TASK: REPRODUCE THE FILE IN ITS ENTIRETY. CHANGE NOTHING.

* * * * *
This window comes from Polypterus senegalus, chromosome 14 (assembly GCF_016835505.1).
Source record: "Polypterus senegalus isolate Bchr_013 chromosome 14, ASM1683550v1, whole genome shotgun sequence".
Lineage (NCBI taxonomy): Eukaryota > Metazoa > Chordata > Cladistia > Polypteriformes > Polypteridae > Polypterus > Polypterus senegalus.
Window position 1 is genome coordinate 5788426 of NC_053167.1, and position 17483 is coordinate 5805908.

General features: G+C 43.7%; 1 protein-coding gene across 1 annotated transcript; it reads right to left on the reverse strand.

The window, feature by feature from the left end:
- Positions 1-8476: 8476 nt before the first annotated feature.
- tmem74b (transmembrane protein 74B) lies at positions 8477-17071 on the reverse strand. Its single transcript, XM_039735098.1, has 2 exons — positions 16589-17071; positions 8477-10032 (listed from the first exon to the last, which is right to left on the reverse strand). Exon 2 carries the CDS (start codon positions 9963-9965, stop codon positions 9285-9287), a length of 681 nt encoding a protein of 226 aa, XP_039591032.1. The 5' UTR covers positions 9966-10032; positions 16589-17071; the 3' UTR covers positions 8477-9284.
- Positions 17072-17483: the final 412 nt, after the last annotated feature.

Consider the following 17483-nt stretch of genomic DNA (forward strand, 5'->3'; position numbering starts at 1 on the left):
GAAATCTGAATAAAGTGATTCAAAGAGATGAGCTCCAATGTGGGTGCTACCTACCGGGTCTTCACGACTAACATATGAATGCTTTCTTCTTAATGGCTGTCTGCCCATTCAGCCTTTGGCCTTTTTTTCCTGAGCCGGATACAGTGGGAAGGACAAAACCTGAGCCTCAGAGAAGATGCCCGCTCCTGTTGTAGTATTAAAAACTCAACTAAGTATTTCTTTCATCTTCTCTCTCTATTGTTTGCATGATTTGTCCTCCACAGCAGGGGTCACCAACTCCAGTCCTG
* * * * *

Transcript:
This window comes from Polypterus senegalus, chromosome 14 (assembly GCF_016835505.1).
Source record: "Polypterus senegalus isolate Bchr_013 chromosome 14, ASM1683550v1, whole genome shotgun sequence".
Lineage (NCBI taxonomy): Eukaryota > Metazoa > Chordata > Cladistia > Polypteriformes > Polypteridae > Polypterus > Polypterus senegalus.
Window position 1 is genome coordinate 5788426 of NC_053167.1, and position 17483 is coordinate 5805908.

General features: G+C 43.7%; 1 protein-coding gene across 1 annotated transcript; it reads right to left on the reverse strand.

The window, feature by feature from the left end:
- Positions 1-8476: 8476 nt before the first annotated feature.
- tmem74b (transmembrane protein 74B) lies at positions 8477-17071 on the reverse strand. Its single transcript, XM_039735098.1, has 2 exons — positions 16589-17071; positions 8477-10032 (listed from the first exon to the last, which is right to left on the reverse strand). Exon 2 carries the CDS (start codon positions 9963-9965, stop codon positions 9285-9287), a length of 681 nt encoding a protein of 226 aa, XP_039591032.1. The 5' UTR covers positions 9966-10032; positions 16589-17071; the 3' UTR covers positions 8477-9284.
- Positions 17072-17483: the final 412 nt, after the last annotated feature.

Consider the following 17483-nt stretch of genomic DNA (forward strand, 5'->3'; position numbering starts at 1 on the left):
GAAATCTGAATAAAGTGATTCAAAGAGATGAGCTCCAATGTGGGTGCTACCTACCGGGTCTTCACGACTAACATATGAATGCTTTCTTCTTAATGGCTGTCTGCCCATTCAGCCTTTGGCCTTTTTTTCCTGAGCCGGATACAGTGGGAAGGACAAAACCTGAGCCTCAGAGAAGATGCCCGCTCCTGTTGTAGTATTAAAAACTCAACTAAGTATTTCTTTCATCTTCTCTCTCTATTGTTTGCATGATTTGTCCTCCACAGCAGGGGTCACCAACTCCAGTCCTG